Insulin autoantibody (IAA) microassays are widely used for predicting type 1 diabetes. As levels of IAA are often low in type 1 diabetes, non-specific binding (NSB) needs to be minimised if assays are to achieve high analytical sensitivity. IAA microassays use protein A Sepharose (PAS) or protein G Sepharose (PGS) to isolate the antibody-bound label, but NSB by the gel can differ between commercially-produced batches. We investigated whether pre-incubation of gel with glycine or ethanolamine could overcome this problem. Batches of PAS/PGS shown to have high NSB (0.3-3.2%) were incubated with glycine or ethanolamine at various pHs between 8 and 10.6 for 2-18 h at 4 [degree sign]C or room temperature. Treating PAS at pH 10.6 with 0.2 M glycine overnight at room temperature reduced NSB by > 84%, with minimal reduction in specific binding (<5%). Treating PGS at pH 10.6 with 0.2 M ethanolamine overnight at 4 [degree sign]C reduced background by > 95%, with minimal reduction in specific binding by most sera. Treatment at high pH was critical in reducing NSB to both PAS and PGS, with slight reduction at pH 8, but a major reduction at pH 10.6. Pre-treatment with glycine or ethanolamine allows "poor" batches of PAS or PGS to be used in sensitive IAA assays, improving both consistency and performance.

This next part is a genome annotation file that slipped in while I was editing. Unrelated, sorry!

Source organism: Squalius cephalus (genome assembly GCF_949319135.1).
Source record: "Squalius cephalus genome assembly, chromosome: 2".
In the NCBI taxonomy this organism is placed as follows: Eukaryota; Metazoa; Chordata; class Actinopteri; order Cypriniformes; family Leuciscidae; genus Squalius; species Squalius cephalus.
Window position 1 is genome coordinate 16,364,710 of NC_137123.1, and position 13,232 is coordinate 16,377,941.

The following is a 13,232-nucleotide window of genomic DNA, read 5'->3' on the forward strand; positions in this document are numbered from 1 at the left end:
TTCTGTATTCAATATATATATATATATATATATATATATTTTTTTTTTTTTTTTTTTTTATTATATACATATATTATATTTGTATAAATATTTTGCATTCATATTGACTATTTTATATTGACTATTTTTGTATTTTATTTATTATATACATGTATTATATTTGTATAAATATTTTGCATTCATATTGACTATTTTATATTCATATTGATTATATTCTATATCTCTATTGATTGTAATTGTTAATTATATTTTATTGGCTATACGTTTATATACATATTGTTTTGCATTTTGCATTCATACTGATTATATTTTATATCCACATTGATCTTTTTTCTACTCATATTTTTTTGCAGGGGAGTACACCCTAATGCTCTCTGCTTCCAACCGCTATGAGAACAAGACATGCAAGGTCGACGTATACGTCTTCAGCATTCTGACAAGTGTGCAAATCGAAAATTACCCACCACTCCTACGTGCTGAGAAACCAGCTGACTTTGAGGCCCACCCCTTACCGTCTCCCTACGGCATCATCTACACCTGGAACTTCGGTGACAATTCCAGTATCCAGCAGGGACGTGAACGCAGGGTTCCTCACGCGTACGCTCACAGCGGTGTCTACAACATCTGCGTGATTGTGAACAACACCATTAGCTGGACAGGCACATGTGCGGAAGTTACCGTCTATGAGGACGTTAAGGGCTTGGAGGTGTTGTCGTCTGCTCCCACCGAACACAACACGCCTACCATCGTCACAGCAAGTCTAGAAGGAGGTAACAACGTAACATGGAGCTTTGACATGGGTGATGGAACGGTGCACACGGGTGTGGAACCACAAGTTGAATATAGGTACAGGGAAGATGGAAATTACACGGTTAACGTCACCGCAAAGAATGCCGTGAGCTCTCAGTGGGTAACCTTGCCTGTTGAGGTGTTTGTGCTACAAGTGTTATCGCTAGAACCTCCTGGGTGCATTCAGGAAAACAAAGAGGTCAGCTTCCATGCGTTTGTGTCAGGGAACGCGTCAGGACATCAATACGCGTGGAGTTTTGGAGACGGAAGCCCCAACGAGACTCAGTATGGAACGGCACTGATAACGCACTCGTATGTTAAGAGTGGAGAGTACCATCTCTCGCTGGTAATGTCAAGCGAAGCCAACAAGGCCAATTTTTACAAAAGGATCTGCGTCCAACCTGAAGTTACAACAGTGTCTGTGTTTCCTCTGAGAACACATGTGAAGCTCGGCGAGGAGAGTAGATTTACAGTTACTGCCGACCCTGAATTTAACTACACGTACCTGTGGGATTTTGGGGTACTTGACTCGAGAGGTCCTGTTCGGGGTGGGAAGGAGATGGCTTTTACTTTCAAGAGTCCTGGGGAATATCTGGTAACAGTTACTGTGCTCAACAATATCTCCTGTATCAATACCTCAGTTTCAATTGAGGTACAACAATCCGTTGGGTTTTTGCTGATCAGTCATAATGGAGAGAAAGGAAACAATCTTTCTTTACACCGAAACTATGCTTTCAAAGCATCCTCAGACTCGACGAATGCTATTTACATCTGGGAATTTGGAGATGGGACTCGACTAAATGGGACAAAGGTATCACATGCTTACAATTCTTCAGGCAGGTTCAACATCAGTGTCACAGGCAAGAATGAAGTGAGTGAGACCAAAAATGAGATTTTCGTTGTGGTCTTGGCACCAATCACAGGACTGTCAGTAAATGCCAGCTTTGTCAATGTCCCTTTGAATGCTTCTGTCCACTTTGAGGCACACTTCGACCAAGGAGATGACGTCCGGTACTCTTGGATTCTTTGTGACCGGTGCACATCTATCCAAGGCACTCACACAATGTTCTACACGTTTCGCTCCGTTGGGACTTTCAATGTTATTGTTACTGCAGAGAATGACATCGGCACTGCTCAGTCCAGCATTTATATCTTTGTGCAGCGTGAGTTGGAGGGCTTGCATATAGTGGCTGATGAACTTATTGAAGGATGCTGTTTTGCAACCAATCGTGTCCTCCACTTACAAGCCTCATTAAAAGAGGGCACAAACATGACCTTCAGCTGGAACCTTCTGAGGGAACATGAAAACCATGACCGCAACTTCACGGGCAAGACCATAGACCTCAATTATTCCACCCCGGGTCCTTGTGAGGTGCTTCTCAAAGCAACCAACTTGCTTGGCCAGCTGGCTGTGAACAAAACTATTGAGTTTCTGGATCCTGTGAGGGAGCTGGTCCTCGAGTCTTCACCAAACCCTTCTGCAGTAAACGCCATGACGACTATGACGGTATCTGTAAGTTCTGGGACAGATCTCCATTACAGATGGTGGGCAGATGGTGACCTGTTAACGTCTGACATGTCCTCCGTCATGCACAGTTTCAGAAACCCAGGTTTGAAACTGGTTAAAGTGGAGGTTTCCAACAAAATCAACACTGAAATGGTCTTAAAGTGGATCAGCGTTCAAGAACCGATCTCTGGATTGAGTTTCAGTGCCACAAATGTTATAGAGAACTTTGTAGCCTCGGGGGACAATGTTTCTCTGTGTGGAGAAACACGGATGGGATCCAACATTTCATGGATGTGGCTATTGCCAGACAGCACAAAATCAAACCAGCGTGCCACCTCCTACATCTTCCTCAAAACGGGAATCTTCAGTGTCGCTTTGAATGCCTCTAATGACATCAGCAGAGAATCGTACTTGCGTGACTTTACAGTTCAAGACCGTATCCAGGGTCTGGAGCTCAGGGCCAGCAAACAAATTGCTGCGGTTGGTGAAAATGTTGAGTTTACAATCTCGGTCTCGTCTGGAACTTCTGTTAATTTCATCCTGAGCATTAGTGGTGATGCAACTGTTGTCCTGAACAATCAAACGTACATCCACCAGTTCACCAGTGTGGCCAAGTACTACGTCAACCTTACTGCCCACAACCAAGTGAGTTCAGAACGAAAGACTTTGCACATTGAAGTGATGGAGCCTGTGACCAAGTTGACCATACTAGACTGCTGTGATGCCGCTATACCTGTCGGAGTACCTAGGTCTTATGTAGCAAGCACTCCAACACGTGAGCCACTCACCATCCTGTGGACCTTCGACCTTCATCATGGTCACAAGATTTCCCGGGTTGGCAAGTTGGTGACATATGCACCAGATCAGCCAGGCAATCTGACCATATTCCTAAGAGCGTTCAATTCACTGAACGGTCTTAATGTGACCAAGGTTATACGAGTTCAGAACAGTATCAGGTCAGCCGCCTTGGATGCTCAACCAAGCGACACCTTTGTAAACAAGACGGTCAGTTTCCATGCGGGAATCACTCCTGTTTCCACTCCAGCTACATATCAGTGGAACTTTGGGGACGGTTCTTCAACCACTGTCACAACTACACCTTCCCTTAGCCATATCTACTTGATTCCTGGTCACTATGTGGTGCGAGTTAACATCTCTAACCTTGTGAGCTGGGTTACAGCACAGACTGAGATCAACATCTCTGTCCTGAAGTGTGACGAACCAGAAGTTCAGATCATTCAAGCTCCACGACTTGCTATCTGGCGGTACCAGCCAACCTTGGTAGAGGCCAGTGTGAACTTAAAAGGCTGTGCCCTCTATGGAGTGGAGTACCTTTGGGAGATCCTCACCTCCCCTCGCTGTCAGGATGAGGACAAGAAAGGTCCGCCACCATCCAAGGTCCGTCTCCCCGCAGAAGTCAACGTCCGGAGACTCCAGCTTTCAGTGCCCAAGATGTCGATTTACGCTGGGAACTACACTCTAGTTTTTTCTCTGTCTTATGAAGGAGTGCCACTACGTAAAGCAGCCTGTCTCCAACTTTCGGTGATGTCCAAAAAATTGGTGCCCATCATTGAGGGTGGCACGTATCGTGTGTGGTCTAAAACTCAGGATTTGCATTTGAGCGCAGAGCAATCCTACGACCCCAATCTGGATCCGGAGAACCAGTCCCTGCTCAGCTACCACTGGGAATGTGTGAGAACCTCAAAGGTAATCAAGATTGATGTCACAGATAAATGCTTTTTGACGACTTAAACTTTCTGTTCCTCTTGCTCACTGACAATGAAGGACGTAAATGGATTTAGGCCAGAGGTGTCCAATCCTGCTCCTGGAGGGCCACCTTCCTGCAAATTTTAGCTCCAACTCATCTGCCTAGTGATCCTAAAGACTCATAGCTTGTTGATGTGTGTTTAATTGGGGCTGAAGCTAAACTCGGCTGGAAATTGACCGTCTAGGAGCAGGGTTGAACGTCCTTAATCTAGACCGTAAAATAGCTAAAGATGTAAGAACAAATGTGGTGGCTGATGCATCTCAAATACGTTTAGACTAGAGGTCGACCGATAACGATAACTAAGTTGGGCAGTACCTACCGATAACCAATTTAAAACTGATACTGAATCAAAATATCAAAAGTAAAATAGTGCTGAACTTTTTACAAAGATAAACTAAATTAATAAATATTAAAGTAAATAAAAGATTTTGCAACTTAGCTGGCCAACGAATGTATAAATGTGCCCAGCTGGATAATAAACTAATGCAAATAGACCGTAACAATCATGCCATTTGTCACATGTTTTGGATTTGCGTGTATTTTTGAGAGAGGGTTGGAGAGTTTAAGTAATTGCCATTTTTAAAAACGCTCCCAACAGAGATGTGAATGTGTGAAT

|Translated title of the contribution||Non-specific binding to protein A Sepharose and protein G Sepharose in insulin autoantibody assays may be reduced by pre-treatment with glycine or ethanolamine|
|Pages (from-to)||170 - 173|
|Number of pages||4|
|Journal||Journal of Immunological Methods|
|Publication status||Published - Jul 2006|